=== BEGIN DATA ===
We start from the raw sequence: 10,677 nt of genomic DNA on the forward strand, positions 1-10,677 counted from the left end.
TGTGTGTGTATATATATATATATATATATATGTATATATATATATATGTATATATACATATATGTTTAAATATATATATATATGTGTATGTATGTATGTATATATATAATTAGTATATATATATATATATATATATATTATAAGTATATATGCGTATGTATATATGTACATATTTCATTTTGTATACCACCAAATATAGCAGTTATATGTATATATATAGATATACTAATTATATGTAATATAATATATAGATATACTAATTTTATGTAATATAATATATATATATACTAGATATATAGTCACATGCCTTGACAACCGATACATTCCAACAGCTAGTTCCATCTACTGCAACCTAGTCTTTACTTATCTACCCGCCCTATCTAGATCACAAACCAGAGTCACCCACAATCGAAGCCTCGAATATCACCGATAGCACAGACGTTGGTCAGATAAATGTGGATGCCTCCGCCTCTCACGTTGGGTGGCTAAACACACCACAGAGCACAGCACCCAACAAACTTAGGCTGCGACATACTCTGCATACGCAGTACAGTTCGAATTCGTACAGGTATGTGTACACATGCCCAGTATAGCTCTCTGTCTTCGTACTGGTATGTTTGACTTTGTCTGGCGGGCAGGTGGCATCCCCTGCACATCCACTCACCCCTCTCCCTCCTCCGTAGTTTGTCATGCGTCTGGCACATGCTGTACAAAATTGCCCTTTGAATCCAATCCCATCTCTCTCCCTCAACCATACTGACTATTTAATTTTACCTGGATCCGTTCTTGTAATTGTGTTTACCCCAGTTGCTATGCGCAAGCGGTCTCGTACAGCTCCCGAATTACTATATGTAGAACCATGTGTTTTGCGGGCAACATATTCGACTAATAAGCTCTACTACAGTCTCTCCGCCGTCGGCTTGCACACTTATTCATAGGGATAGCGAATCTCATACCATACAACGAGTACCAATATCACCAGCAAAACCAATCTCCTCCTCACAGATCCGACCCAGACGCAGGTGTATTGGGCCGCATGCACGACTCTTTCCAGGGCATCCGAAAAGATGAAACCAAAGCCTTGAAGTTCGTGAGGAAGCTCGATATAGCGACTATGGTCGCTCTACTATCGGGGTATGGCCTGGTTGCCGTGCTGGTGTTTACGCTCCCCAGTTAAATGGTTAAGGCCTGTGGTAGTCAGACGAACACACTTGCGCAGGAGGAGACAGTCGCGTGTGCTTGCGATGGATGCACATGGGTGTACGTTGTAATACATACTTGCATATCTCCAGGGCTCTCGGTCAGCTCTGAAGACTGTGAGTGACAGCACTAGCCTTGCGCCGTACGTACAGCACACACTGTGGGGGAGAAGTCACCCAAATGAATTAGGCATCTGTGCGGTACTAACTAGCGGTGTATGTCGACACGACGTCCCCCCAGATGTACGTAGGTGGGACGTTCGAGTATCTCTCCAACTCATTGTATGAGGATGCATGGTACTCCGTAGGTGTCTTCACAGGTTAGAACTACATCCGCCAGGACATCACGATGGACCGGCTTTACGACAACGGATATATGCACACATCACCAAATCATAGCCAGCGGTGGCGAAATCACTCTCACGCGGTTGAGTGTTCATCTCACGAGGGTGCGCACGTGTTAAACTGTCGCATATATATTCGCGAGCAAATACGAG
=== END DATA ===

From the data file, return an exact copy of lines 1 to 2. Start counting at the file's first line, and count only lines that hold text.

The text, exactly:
We start from the raw sequence: 10,677 nt of genomic DNA on the forward strand, positions 1-10,677 counted from the left end.
TGTGTGTGTATATATATATATATATATATATGTATATATATATATATGTATATATACATATATGTTTAAATATATATATATATGTGTATGTATGTATGTATATATATAATTAGTATATATATATATATATATATATATTATAAGTATATATGCGTATGTATATATGTACATATTTCATTTTGTATACCACCAAATATAGCAGTTATATGTATATATATAGATATACTAATTATATGTAATATAATATATAGATATACTAATTTTATGTAATATAATATATATATATACTAGATATATAGTCACATGCCTTGACAACCGATACATTCCAACAGCTAGTTCCATCTACTGCAACCTAGTCTTTACTTATCTACCCGCCCTATCTAGATCACAAACCAGAGTCACCCACAATCGAAGCCTCGAATATCACCGATAGCACAGACGTTGGTCAGATAAATGTGGATGCCTCCGCCTCTCACGTTGGGTGGCTAAACACACCACAGAGCACAGCACCCAACAAACTTAGGCTGCGACATACTCTGCATACGCAGTACAGTTCGAATTCGTACAGGTATGTGTACACATGCCCAGTATAGCTCTCTGTCTTCGTACTGGTATGTTTGACTTTGTCTGGCGGGCAGGTGGCATCCCCTGCACATCCACTCACCCCTCTCCCTCCTCCGTAGTTTGTCATGCGTCTGGCACATGCTGTACAAAATTGCCCTTTGAATCCAATCCCATCTCTCTCCCTCAACCATACTGACTATTTAATTTTACCTGGATCCGTTCTTGTAATTGTGTTTACCCCAGTTGCTATGCGCAAGCGGTCTCGTACAGCTCCCGAATTACTATATGTAGAACCATGTGTTTTGCGGGCAACATATTCGACTAATAAGCTCTACTACAGTCTCTCCGCCGTCGGCTTGCACACTTATTCATAGGGATAGCGAATCTCATACCATACAACGAGTACCAATATCACCAGCAAAACCAATCTCCTCCTCACAGATCCGACCCAGACGCAGGTGTATTGGGCCGCATGCACGACTCTTTCCAGGGCATCCGAAAAGATGAAACCAAAGCCTTGAAGTTCGTGAGGAAGCTCGATATAGCGACTATGGTCGCTCTACTATCGGGGTATGGCCTGGTTGCCGTGCTGGTGTTTACGCTCCCCAGTTAAATGGTTAAGGCCTGTGGTAGTCAGACGAACACACTTGCGCAGGAGGAGACAGTCGCGTGTGCTTGCGATGGATGCACATGGGTGTACGTTGTAATACATACTTGCATATCTCCAGGGCTCTCGGTCAGCTCTGAAGACTGTGAGTGACAGCACTAGCCTTGCGCCGTACGTACAGCACACACTGTGGGGGAGAAGTCACCCAAATGAATTAGGCATCTGTGCGGTACTAACTAGCGGTGTATGTCGACACGACGTCCCCCCAGATGTACGTAGGTGGGACGTTCGAGTATCTCTCCAACTCATTGTATGAGGATGCATGGTACTCCGTAGGTGTCTTCACAGGTTAGAACTACATCCGCCAGGACATCACGATGGACCGGCTTTACGACAACGGATATATGCACACATCACCAAATCATAGCCAGCGGTGGCGAAATCACTCTCACGCGGTTGAGTGTTCATCTCACGAGGGTGCGCACGTGTTAAACTGTCGCATATATATTCGCGAGCAAATACGAG